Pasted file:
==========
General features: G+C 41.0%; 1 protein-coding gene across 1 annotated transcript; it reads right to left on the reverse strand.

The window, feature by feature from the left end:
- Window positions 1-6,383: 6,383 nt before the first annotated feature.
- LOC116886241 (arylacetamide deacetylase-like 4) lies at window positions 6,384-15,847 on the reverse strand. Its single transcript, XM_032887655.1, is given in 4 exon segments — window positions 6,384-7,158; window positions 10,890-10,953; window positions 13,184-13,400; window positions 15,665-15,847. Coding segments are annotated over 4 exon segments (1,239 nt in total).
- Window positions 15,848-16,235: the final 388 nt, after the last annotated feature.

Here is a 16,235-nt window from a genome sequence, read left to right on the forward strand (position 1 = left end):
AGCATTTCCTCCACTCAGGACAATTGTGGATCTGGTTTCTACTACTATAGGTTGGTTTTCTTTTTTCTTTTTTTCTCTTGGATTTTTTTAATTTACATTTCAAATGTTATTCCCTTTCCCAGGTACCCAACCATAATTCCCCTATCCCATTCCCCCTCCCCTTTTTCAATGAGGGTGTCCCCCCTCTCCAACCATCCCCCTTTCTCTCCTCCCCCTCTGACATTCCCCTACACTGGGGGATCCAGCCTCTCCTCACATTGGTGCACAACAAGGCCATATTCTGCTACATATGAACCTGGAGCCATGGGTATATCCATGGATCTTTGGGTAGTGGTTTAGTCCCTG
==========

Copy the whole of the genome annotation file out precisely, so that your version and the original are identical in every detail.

General features: G+C 41.0%; 1 protein-coding gene across 1 annotated transcript; it reads right to left on the reverse strand.

The window, feature by feature from the left end:
- Window positions 1-6,383: 6,383 nt before the first annotated feature.
- LOC116886241 (arylacetamide deacetylase-like 4) lies at window positions 6,384-15,847 on the reverse strand. Its single transcript, XM_032887655.1, is given in 4 exon segments — window positions 6,384-7,158; window positions 10,890-10,953; window positions 13,184-13,400; window positions 15,665-15,847. Coding segments are annotated over 4 exon segments (1,239 nt in total).
- Window positions 15,848-16,235: the final 388 nt, after the last annotated feature.

Here is a 16,235-nt window from a genome sequence, read left to right on the forward strand (position 1 = left end):
AGCATTTCCTCCACTCAGGACAATTGTGGATCTGGTTTCTACTACTATAGGTTGGTTTTCTTTTTTCTTTTTTTCTCTTGGATTTTTTTAATTTACATTTCAAATGTTATTCCCTTTCCCAGGTACCCAACCATAATTCCCCTATCCCATTCCCCCTCCCCTTTTTCAATGAGGGTGTCCCCCCTCTCCAACCATCCCCCTTTCTCTCCTCCCCCTCTGACATTCCCCTACACTGGGGGATCCAGCCTCTCCTCACATTGGTGCACAACAAGGCCATATTCTGCTACATATGAACCTGGAGCCATGGGTATATCCATGGATCTTTGGGTAGTGGTTTAGTCCCTG